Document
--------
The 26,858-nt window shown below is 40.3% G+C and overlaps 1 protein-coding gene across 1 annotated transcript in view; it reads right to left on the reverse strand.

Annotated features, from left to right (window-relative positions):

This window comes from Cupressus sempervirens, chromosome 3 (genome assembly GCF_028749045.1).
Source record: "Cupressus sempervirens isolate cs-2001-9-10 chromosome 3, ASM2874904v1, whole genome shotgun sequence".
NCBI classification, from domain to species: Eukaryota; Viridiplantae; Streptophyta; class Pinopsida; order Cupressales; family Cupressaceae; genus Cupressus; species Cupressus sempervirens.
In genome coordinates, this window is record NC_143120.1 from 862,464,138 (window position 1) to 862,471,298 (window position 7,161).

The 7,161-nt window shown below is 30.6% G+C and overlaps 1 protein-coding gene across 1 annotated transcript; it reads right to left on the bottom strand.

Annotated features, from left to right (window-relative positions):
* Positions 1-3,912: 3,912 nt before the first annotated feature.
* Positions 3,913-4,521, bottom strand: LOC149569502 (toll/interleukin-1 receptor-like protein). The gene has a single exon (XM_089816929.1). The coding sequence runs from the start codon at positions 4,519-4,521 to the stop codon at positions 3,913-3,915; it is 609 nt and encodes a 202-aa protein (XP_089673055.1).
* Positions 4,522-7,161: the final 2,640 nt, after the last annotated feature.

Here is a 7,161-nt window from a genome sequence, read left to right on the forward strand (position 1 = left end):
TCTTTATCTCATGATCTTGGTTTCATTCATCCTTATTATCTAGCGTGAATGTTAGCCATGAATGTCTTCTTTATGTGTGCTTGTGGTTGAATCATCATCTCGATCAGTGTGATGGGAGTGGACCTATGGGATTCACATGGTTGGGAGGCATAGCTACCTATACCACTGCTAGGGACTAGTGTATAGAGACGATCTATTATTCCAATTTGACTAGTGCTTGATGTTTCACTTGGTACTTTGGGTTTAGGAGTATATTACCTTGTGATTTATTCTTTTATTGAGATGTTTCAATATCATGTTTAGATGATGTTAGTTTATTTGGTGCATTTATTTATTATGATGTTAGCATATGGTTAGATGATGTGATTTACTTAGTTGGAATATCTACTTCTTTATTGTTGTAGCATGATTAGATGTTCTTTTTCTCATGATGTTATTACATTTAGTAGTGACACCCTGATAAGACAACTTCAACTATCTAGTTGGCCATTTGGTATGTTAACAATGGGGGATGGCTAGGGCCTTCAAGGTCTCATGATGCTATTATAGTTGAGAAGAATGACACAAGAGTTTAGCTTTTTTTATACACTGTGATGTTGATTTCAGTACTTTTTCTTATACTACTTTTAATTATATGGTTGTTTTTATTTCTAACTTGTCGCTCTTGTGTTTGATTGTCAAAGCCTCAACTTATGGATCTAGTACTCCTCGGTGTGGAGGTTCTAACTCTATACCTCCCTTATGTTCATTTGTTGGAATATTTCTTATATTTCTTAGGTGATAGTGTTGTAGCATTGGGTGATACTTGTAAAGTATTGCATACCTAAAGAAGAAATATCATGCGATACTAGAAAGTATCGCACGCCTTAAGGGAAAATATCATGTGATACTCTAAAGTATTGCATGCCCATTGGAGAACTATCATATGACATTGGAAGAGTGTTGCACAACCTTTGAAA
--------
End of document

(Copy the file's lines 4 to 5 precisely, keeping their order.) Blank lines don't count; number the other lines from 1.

Source record: "Cupressus sempervirens isolate cs-2001-9-10 chromosome 3, ASM2874904v1, whole genome shotgun sequence".
NCBI classification, from domain to species: Eukaryota; Viridiplantae; Streptophyta; class Pinopsida; order Cupressales; family Cupressaceae; genus Cupressus; species Cupressus sempervirens.